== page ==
When History Repeats

The American Jewess: Passover in 19th Century London

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In honor of Passover (three more days to clean!), this week's featured TAJ article is "Passover Eve in Petticoat Lane" an account of the Passover prep in London's Jewish marketplace.

New Book: Leveling the Playing Field

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"Imagine how much stronger Jewish organizations would be if women truly shared leadership with men," says Shifra Bronznick, co-founder of the national non-profit, Advancing Women Professionals and the Jewish Community (AWP). Wouldn't it be nice if we no longer needed to imagine this?

The American Jewess: The Modern 19th Century Jewess (and The Ape)

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Cross-posted on Jewess. The beginning seems like a good place to begin our exploration of The American Jewess archives. The first issue of TAJ, from April 1895, proves to be varied in its area of coverage, likely reflecting the varied interests and education of its intended readers. And that 19th century language sure is something!

New Feature: "The American Jewess" on Jewess and Jewesses With Attitude ... Or, Happy 113th Birthday, TAJ!

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Cross-posted on Jewess.

Today marks the 113th anniversary -- centennial + bat mitzvah! -- of the launch issue of The American Jewess, the first English-language publication directed to American Jewish women.

Chained Wives Sentenced to Marriage

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A few years ago, I saw the Israeli film Sentenced To Marriage which documents the stories and experiences of agunot, Jewish women whose husbands refuse to grant them a get (divorce contract) leaving them as "chained wives." It was rather sobering to learn about these women (religious and secular alike) whose self-determination is trumped by oppressive men, and falls prey to the less-than-sympathetic judgments of the rabbinical high court.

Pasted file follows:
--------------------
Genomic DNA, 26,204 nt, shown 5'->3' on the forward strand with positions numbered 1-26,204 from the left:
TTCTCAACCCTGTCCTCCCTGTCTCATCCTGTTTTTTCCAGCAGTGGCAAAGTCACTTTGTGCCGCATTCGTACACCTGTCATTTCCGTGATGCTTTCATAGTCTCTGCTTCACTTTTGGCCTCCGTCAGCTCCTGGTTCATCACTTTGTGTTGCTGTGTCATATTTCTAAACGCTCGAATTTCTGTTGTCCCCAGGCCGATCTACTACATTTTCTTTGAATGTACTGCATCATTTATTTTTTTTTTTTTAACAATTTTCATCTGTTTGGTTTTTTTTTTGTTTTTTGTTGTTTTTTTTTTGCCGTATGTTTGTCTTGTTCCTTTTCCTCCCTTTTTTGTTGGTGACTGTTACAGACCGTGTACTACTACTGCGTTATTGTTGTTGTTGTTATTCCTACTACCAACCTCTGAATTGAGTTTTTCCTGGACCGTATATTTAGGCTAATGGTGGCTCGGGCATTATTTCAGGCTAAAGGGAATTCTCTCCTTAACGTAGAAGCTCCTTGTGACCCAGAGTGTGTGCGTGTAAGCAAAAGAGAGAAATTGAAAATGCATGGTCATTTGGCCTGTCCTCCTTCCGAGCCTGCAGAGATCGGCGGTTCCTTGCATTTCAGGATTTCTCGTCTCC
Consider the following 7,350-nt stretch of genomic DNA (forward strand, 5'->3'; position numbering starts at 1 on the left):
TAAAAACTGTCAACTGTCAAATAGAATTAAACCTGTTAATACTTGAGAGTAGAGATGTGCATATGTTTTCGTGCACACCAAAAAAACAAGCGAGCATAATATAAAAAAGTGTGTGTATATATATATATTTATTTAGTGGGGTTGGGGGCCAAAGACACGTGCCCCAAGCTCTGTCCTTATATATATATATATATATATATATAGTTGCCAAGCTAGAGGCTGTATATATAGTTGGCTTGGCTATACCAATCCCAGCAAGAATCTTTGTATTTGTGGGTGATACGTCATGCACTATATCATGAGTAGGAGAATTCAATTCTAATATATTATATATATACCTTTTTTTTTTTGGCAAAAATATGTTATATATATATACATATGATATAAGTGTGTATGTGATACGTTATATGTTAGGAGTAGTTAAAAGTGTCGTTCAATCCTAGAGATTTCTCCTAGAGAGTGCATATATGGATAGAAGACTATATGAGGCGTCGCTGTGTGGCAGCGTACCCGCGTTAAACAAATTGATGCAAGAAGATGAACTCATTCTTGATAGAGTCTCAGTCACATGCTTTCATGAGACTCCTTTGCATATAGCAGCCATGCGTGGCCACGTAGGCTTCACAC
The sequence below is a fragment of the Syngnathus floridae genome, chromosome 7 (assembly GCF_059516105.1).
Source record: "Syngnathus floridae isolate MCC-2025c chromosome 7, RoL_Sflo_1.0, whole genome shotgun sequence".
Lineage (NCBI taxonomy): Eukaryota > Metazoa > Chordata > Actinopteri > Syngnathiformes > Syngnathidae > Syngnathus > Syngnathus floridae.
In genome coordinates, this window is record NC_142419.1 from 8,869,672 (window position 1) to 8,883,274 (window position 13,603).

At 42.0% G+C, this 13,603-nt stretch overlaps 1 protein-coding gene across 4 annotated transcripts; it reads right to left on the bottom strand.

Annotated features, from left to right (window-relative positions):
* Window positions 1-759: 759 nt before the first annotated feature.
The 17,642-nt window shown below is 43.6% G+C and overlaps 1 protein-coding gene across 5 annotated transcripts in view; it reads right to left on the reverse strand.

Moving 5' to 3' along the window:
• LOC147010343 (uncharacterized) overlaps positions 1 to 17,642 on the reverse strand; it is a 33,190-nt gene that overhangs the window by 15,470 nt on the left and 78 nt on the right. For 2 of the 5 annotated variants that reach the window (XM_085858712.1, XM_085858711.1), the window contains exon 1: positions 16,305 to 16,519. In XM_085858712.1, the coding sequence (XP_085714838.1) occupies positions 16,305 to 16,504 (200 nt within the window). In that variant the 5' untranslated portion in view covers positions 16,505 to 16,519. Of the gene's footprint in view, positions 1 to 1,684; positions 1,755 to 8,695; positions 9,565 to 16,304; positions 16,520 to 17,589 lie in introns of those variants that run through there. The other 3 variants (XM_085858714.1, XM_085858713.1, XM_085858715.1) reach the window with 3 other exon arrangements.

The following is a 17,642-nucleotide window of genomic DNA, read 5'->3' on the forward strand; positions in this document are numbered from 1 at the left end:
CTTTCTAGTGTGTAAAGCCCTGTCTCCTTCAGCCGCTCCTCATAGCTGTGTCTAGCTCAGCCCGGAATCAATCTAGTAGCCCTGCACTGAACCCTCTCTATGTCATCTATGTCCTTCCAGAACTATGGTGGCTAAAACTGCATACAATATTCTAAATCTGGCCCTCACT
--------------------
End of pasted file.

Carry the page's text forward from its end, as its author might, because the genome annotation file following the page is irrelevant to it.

More on the boys

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There has been a recent flurry of attention to the issue of boys’ (and men’s) flagging participation in Jewish life, particularly in the synagogue -- some going so far as to call this a crisis.

Your Babka's Babka

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Our favorite Jewish cookbook extraordinaire, Joan Nathan, has invited an old friend to the Hanukkah table. In an article in today's NY Times, she shares with us the colorful -- and flavorful -- memories of babka in its original and contemporary varieties.

Plan B

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by JL

On this weekend twenty six years ago, women paraded down New York's Fifth Avenue to mark the tenth anniversary of Women's Strike for Equality and the sixtieth anniversary of the women's right to vote.

An urban activist

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When Jane Jacobs died earlier this year, we heard a lot about her urban activism to save neighborhoods from the destruction of a proposed Lower Manhattan Expressway. (We at JWA, by the way, learned as we researched a memorial piece on Jacobs that, contrary to popular belief, she was not Jewish). Friday’s Forward has a great article about a woman named Lillian Edelstein, whose own urban activism preceded Jacobs’.

Who makes the Jewish future?

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We may be known for our long and rich past, but I think it’s fair to say that the Jewish community is obsessed with its future – think about the role of a term like “Jewish continuity” in American Jewish life. And we also like to talk. So it’s not a big surprise that so many conferences and programs – especially now, in the early years of a new millennium – have taken the Jewish future as their subject.

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Rising Voices

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